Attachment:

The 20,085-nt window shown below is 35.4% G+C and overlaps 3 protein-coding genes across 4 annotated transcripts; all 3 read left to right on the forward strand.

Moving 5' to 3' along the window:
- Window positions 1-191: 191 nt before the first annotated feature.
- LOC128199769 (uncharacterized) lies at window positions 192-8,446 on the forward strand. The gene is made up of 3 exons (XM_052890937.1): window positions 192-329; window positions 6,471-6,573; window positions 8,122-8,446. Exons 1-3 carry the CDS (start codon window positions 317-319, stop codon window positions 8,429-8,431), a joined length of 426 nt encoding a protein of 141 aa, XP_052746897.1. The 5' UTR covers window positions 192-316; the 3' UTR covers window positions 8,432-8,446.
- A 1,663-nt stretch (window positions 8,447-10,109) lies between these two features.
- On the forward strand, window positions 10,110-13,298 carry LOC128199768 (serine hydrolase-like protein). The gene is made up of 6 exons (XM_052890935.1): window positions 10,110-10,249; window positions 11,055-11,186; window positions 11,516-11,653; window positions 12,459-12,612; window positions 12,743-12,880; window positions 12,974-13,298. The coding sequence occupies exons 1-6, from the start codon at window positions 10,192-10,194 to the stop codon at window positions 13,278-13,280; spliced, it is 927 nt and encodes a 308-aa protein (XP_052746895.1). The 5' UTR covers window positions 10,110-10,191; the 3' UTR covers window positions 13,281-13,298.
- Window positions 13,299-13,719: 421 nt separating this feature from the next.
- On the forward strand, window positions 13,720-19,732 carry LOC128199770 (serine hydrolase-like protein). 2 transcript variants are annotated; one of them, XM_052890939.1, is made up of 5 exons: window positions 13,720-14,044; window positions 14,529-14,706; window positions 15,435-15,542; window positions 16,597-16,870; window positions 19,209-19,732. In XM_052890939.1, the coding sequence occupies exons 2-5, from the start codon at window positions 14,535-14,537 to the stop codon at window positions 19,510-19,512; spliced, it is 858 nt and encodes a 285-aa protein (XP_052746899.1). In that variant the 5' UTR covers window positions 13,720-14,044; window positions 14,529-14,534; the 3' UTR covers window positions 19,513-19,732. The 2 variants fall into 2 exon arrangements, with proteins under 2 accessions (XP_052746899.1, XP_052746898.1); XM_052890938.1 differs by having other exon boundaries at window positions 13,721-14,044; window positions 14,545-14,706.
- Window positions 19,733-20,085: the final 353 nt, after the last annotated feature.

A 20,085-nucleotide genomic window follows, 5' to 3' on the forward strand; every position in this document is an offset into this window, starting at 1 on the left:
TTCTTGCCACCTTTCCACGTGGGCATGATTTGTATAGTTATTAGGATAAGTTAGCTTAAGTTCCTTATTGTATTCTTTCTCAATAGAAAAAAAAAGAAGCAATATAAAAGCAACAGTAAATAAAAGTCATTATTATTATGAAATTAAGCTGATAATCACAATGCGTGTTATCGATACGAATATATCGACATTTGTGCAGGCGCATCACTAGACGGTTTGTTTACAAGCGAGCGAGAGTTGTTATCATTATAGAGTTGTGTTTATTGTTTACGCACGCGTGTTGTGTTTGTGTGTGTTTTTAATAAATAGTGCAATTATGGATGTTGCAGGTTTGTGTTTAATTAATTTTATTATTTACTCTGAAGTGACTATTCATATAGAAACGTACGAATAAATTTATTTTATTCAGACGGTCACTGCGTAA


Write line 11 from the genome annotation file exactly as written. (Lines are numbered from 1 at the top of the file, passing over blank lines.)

TTCTTGCCACCTTTCCACGTGGGCATGATTTGTATAGTTATTAGGATAAGTTAGCTTAAGTTCCTTATTGTATTCTTTCTCAATAGAAAAAAAAAGAAGCAATATAAAAGCAACAGTAAATAAAAGTCATTATTATTATGAAATTAAGCTGATAATCACAATGCGTGTTATCGATACGAATATATCGACATTTGTGCAGGCGCATCACTAGACGGTTTGTTTACAAGCGAGCGAGAGTTGTTATCATTATAGAGTTGTGTTTATTGTTTACGCACGCGTGTTGTGTTTGTGTGTGTTTTTAATAAATAGTGCAATTATGGATGTTGCAGGTTTGTGTTTAATTAATTTTATTATTTACTCTGAAGTGACTATTCATATAGAAACGTACGAATAAATTTATTTTATTCAGACGGTCACTGCGTAA